Background: A high copy number of CCL3L1, the most potent human immunodeficiency virus (HIV)-suppressive chemokine, associates with reduced HIV susceptibility. Whether CCL3L1 influences acquisition of multiple blood-borne infections (eg, hepatitis C virus [HCV], HIV, and hepatitis B virus [HBV] infections), which occur commonly among injection drug users (IDUs), is unknown.
Methods: We determined CCL3L1 copy number by real-time polymerase chain reaction among 374 Caucasian IDUs from Estonia; 285 were HCV positive, 208 were HIV positive, 177 were HCV and HIV positive, and 57 were HCV and HIV negative.
Results: In univariate and multivariate analyses, HCV and HBV seropositivity and duration of IDU each strongly predicted HIV seropositivity. A high CCL3L1 copy number (>2) was associated with an 80% reduced risk of acquiring HIV infection after adjusting for age, sex, HCV and HBV status, CCR5-Delta32 polymorphism, and IDU duration (odds ratio, 0.20; 95% confidence interval, 0.09-0.45). By contrast, CCL3L1 gene dose did not influence HCV seropositivity. Among HCV-positive IDUs, there was a 3.5-fold overrepresentation and 65% underrepresentation of a high CCL3L1 copy number among HCV-positive, HIV-negative subjects and HCV-positive, HIV-positive subjects, respectively.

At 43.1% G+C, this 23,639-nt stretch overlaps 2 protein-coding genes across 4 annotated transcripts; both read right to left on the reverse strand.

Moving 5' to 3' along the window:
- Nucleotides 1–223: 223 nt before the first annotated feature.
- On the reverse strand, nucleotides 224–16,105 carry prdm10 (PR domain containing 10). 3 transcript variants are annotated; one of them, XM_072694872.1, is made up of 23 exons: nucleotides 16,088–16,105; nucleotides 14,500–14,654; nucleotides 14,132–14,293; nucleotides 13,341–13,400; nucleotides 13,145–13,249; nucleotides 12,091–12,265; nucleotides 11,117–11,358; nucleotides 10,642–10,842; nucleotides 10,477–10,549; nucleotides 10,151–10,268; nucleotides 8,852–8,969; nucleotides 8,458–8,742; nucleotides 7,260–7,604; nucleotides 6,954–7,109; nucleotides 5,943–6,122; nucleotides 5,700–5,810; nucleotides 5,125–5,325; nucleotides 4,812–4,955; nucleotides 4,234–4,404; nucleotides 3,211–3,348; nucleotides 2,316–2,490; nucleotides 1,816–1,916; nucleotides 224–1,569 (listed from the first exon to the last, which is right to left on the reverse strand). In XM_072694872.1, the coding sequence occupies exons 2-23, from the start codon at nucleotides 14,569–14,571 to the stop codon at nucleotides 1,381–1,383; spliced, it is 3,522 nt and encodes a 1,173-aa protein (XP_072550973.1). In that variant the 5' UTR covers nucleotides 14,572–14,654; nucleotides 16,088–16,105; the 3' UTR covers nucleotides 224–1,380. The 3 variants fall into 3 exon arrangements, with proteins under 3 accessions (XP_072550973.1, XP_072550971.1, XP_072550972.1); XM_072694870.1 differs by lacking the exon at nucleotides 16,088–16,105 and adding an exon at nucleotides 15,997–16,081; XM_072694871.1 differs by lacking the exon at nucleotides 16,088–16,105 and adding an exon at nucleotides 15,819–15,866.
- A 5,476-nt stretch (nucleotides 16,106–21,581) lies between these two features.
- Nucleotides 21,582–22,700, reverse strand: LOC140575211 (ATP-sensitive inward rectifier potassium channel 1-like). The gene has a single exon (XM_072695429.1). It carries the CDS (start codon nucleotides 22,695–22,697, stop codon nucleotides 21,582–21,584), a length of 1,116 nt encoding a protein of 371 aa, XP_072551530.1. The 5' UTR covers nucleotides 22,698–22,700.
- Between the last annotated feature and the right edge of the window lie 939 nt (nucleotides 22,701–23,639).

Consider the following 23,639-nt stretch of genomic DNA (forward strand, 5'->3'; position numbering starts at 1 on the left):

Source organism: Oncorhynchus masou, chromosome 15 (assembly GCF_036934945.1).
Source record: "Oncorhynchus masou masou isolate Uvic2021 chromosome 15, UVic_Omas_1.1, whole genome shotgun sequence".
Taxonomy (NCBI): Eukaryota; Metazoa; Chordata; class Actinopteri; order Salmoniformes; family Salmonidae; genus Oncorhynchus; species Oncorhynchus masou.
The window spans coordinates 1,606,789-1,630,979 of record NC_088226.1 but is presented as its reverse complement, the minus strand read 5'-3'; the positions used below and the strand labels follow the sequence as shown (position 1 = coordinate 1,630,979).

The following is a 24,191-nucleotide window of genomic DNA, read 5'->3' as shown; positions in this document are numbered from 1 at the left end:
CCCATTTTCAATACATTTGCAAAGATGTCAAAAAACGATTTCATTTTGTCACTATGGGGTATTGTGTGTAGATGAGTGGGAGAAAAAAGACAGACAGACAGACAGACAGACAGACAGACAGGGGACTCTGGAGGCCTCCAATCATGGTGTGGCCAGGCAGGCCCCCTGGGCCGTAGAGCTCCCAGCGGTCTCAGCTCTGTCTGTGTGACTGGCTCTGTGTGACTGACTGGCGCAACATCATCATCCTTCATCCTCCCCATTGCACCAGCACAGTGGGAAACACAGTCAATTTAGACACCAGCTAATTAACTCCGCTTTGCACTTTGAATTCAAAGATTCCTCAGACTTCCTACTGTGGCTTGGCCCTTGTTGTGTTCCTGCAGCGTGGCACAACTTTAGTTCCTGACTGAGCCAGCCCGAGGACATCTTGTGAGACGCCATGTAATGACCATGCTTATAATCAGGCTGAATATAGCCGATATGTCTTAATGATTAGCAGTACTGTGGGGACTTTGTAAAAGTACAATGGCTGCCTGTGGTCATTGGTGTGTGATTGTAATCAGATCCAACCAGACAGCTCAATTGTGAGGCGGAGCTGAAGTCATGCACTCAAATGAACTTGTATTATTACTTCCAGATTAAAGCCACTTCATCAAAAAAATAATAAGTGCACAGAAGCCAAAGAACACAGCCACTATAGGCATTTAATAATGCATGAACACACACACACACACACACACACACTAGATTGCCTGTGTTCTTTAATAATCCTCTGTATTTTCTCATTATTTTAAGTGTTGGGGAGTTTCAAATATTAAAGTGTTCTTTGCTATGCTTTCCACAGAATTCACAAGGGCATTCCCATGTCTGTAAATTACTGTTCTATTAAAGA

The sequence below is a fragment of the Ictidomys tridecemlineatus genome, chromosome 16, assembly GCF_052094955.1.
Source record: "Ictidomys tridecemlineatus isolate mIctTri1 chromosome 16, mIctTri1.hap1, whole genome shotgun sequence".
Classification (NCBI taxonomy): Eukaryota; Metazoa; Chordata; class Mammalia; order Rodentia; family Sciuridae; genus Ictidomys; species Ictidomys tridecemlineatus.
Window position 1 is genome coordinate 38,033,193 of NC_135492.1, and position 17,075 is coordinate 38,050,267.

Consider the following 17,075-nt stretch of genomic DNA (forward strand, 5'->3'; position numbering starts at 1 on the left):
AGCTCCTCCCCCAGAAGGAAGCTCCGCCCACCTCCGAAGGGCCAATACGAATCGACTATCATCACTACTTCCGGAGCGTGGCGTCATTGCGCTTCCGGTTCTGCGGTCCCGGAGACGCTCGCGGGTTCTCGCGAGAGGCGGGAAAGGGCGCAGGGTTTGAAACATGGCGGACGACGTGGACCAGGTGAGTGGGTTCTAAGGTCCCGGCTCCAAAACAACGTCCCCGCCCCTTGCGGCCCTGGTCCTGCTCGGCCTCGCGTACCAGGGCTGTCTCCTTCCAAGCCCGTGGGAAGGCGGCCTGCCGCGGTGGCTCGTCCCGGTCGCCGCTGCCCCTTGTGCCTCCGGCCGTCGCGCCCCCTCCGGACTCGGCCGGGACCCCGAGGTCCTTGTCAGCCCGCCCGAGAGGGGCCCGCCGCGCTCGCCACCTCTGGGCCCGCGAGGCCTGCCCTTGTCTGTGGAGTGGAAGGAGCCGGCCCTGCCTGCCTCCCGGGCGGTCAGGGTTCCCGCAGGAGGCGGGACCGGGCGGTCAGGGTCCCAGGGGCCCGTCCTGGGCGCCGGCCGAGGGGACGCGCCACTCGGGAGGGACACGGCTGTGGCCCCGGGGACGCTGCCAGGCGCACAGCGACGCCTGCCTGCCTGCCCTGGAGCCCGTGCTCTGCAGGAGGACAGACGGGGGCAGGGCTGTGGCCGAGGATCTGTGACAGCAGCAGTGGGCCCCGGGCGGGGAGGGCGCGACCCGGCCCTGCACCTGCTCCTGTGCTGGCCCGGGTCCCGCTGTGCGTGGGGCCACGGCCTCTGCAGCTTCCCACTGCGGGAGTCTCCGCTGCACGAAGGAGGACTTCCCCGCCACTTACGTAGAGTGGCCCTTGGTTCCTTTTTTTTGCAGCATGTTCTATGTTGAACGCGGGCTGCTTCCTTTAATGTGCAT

Conclusion: Among IDUs with extensive exposure to HCV and HIV, CCL3L1 copy number is a major determinant of HIV seropositivity but not of HCV seropositivity. The contrasting distribution of a protective high CCL3L1 copy number among HCV-positive, HIV-negative IDUs versus HCV-positive, HIV-positive IDUs may reflect that HIV preferentially selects for subjects with a low CCL3L1 gene dose.